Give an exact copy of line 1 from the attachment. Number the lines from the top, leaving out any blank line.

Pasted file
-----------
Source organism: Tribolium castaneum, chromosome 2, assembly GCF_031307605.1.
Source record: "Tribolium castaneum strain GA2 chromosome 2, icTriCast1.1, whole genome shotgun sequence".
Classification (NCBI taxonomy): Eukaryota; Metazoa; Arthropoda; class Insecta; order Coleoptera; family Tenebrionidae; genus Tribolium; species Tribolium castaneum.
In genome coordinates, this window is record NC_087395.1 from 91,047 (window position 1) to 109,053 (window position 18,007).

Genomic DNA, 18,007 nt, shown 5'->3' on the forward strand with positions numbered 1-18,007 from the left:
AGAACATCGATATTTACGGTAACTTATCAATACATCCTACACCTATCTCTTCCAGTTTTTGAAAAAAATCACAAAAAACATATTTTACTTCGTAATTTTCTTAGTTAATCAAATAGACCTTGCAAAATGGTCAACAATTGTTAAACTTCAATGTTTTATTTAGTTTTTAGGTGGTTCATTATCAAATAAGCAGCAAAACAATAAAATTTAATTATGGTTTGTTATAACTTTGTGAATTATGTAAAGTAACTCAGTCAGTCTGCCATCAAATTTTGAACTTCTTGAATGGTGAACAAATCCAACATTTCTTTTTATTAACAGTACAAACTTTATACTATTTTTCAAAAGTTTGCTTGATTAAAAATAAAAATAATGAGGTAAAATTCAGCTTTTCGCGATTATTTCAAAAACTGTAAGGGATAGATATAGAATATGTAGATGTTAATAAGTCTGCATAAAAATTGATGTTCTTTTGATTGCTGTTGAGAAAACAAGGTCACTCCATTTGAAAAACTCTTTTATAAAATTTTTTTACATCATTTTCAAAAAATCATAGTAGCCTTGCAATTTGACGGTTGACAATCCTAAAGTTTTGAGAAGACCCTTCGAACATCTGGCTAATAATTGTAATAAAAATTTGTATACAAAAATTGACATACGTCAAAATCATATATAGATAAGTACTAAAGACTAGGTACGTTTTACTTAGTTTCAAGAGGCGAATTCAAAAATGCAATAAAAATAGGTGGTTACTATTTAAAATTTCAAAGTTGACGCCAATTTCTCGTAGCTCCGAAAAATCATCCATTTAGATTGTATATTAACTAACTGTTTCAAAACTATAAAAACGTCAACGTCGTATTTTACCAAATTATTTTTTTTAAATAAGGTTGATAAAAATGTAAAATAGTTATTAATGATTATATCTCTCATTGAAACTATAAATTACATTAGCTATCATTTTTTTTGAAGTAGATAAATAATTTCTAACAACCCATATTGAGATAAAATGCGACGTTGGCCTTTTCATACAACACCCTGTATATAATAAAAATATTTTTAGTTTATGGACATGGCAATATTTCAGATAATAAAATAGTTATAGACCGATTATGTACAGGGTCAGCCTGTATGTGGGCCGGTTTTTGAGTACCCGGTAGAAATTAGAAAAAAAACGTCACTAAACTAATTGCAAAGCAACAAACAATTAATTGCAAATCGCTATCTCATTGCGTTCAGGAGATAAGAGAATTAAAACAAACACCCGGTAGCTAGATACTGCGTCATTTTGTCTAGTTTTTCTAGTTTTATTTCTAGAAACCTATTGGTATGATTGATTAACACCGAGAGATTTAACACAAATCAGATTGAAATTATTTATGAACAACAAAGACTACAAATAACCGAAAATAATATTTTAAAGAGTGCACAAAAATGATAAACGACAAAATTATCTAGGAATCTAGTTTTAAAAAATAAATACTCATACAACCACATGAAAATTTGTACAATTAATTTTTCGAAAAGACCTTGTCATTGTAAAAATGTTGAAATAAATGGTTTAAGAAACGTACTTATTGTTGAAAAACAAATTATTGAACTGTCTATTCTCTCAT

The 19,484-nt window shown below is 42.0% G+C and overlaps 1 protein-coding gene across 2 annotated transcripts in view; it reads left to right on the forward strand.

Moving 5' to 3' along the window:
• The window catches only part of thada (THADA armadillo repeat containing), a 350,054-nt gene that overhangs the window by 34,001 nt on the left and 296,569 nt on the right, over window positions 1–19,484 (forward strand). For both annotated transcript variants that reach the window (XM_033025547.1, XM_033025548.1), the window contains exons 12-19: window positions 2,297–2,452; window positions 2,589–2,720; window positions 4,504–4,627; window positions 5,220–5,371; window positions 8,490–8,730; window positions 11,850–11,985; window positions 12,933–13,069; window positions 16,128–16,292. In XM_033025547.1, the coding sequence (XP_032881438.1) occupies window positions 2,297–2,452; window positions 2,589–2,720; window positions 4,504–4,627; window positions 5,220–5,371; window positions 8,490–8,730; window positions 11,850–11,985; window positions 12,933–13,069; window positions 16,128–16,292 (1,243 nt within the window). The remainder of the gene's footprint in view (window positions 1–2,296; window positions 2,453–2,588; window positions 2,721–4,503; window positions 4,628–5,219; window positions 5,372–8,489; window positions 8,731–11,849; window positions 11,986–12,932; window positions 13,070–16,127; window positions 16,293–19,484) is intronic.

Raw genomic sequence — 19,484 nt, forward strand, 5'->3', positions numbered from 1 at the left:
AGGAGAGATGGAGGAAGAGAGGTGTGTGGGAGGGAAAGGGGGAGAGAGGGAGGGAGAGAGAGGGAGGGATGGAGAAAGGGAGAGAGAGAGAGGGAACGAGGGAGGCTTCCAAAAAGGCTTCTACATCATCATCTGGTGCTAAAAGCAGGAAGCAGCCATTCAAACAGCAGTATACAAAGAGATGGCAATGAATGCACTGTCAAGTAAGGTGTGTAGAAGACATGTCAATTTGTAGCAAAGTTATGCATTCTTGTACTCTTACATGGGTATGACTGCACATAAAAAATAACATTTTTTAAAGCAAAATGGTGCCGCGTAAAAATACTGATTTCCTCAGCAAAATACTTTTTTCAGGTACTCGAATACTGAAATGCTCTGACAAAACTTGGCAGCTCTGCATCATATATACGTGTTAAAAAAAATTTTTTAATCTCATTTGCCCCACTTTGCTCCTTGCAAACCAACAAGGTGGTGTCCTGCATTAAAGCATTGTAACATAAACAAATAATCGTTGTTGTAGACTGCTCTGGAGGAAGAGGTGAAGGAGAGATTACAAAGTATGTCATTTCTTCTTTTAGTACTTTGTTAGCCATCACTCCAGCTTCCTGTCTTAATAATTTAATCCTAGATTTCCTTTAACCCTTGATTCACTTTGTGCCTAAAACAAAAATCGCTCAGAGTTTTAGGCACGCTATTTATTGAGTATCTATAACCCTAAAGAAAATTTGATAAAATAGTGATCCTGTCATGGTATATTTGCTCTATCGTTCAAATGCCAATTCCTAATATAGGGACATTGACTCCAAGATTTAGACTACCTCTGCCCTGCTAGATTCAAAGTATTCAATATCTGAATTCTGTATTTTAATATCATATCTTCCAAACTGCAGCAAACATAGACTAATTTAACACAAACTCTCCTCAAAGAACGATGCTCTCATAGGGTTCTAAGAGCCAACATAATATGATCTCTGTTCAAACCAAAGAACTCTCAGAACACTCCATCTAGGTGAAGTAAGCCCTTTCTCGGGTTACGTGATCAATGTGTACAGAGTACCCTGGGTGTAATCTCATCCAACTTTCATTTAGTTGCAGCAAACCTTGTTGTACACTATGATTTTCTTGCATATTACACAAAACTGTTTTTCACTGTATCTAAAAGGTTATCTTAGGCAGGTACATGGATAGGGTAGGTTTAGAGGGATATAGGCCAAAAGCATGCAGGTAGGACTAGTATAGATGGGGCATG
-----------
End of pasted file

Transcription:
Source organism: Tribolium castaneum, chromosome 2, assembly GCF_031307605.1.